Lock requests between members

In a Db2® pureScale® environment, an application on one member might request a lock for an object currently locked by another member. The Db2 pureScale Feature introduces monitor elements that specifically report information about locks across members.

Processing within members in a Db2 pureScale environment can result in locking of objects as one application attempts to perform an operation that is not compatible with an operation being performed by another application. This can occur, for example, if two applications attempt to update the same row of data at the same time. You can monitor the extent to which this type of locking within a member takes place using the locking event monitor to view lock-related information. In a Db2 pureScale environment, lock waits might also occur between members, as one member requests a lock for an object currently locked by an application on a different member. So, in a Db2 pureScale environment, in addition to examining locking on individual members, you might also want to look at cross-member lock information.

Lock waits between members

The following monitor elements report only the portion of time that an application has been awaiting a lock held by another member:
  • lock_wait_time_global
  • lock_wait_time_global_top
  • lock_waits_global
  • lock_timeouts_global

The time reported by these monitor elements is included as part of the overall lock_wait_time and lock_wait_time_top monitor elements when these elements are viewed from the perspective of the Db2 pureScale instance as a whole. Similarly, the count of lock waits and time-outs is reported as part of both the lock_waits and lock_timeouts monitor elements when these monitor elements are viewed at the level of the instance as a whole.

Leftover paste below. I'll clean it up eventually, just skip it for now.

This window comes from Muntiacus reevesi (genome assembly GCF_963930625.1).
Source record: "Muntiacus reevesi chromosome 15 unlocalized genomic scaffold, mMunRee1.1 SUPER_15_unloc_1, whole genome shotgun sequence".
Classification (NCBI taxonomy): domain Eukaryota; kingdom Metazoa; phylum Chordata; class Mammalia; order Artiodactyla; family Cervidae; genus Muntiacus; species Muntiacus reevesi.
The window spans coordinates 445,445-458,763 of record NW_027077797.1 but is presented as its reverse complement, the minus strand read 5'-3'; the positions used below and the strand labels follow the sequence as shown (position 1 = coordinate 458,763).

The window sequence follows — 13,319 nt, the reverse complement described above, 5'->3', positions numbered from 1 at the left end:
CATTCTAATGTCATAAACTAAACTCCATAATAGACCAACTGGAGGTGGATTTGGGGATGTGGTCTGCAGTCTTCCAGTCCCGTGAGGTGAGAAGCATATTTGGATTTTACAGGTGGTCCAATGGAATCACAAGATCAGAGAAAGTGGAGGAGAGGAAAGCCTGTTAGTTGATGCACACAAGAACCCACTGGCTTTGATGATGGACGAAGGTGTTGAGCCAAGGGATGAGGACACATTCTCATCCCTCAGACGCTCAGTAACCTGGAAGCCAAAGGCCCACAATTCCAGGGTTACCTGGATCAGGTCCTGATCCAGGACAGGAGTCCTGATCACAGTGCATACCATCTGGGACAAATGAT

The following scenario illustrates the relationship between these cross-member, or global lock-wait monitor elements and the monitor elements that report locks within a member:

  1. Application 1 on member 1 holds a shared (S) lock on a row.
  2. Application 2 on member 2 requests an exclusive (X) lock on the same row. Application 2 is forced to wait, as the row is currently locked by application 1.
  3. 2 ms later, application 3 on member 2 requests an exclusive (X) lock on the same row. Application 3 is also forced to wait.
  4. 8 ms later, application 1 releases its lock, and application 2 acquires its lock.
  5. 5 ms later, application 2 releases its lock, and application 3 acquires its lock.
The total time spent waiting for locks, as reported by lock_wait_time is 23 ms; application 2 had to wait for 10 ms in total, while application 3 had to wait for 13 ms in total. However, the amount of time spent waiting for a lock between members, lock_wait_time_global is only 10 ms, as this wait time is the only portion of the overall lock wait time that involved one member waiting on a lock held by another.

Similarly, the count of the number of locks held reported by lock_waits_global is 1. The wait by application 2 on application 1 counts as one member waiting on another. Even though application 3 was, for a portion of the time it was waiting, held up by an application on member 1, this lock wait is not counted as a lock wait between members because it obtained its lock from the local lock manager on member 2.

Reporting of applications holding locks

The locking event monitor shows information about applications holding locks. Generally speaking, the locking event monitor reports application information regardless of which member the application is running on. However, in rare cases, it might not be possible to determine which application is holding a lock when that application is running on a remote member. Consider the following example:
This statement causes locks held longer than 5 seconds for the finance workload to be recorded in a lock event monitor. Now consider the following scenario.
  • A lock is held by application 1 on member 1.
  • After 5 seconds, the system attempts to write information about the lock to the lock event monitor, including application and member information. However, if the lock is released by application 1 and then a lock is immediately granted for the same object to another application on another member, the application holding the lock might be recorded as Lock holder was unavailable for collection.

Also note that if a member that held a lock fails, the locking event monitor is not able to report information about which applications running on that member might have held a lock on a required piece of data.

Finally, there are some limitations on reporting applications holding locks when you use deprecated monitoring features. See Monitoring locking with snapshot monitor for more information.